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Regions must keep flying in challenging times: Stewart

Co-funding arrangements, staff retention and maintaining regulatory compliance are among the issues facing regional airports as they grapple with the fallout of COVID-19, according to AAA NSW Director Julie Stewart

While regional airlines have received $198 million in targeted Federal government aid, Stewart says the only Federal subsidy available to regional airports is the JobKeeper package and not every organisation will be eligible.

She also warns that many existing grants available to the airports are subject to co-funding arrangements and that raising the matching cash has become a problem as passenger revenues all but evaporate.

“I think that that’s probably a concern for a lot of regional airports,” she says.

Stewart is an industry veteran who took up the role of manager of the Ballina-Byron Gateway Airport in January after a lengthy stint as manager of airport and aviation development at Tamworth Regional Airport.

Prior to moving to Tamworth, she spent 15 years at Sydney Airport where she honed her planning and contingency as well as her emergency planning skills on major events such as the 2000 Olympics and the 9/11 terrorist attacks.

She says there is an argument for a regional airport aid package similar to the one given to airlines.

This would help with necessary infrastructure requirements and in maintaining operational status and compliance.

While Regular Public Transport (RPT) traffic had fallen substantially, Stewart observes, airports still need to remain open and there are costs associated with doing that.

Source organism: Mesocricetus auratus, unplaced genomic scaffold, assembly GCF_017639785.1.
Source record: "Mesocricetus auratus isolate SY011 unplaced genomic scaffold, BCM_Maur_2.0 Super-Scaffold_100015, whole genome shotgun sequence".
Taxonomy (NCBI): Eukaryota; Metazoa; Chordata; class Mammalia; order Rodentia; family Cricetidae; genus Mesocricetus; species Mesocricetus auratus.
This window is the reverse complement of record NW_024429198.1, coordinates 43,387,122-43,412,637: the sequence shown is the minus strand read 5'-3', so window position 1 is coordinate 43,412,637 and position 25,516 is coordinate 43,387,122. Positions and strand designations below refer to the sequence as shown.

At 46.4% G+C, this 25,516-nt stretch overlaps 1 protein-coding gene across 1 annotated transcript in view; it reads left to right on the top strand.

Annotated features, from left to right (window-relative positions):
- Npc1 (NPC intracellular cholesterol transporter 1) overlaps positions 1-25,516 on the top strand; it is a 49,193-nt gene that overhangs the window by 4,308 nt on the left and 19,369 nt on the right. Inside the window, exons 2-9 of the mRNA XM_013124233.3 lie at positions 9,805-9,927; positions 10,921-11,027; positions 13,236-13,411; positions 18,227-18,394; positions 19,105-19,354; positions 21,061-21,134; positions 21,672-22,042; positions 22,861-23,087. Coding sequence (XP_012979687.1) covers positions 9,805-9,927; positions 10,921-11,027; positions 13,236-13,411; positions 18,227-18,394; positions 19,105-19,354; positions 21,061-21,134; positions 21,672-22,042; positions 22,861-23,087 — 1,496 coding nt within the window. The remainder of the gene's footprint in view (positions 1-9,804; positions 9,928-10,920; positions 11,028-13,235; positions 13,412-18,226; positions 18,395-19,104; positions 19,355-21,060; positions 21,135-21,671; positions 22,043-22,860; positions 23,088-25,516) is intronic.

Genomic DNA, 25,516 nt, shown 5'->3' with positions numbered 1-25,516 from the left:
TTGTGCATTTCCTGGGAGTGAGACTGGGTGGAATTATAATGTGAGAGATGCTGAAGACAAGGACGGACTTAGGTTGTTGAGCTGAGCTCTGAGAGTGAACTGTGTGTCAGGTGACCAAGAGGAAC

“Some of the airports are looking at whether they can redeploy their staff to other locations within their airports as a cost saving,” she says.

“But the airport still needs to operate. We’ve still got emergency services coming in, we’ve still got general aviation flying.

“As the RPT airlines are down servicing, charter activity can occur as well. There are essential services people moving around and I know the mining industry is still in operation.”

Even maintaining regulatory compliance comes at a cost, Stewart notes.

“You can’t just mothball an airport, it has to be maintained all the time,” she says. “I can mothball a terminal, but I can’t mothball the aerodrome.

“So you have to make sure that you’ve got staff that are qualified to do the compliance inspections and the compliance work that’s required at regional airports.”

This leads to another worry for regional airports that may lose skilled staff after they are stood down and find jobs elsewhere.

“In the regional space that’s tough,” she says. “It’s hard to get people into regional locations and you spend a lot of time and money training them up, getting them accredited and then you lose them.

“That’s the risk coming out of this, we need to make sure we’ve got the appropriate workforce in place. And that will take time as well as money.”

Normally the third biggest airport in NSW in terms of passenger movements, the COVID-19 crisis has robbed Ballina-Byron of all RPT services except twice-weekly FlyPelican flights.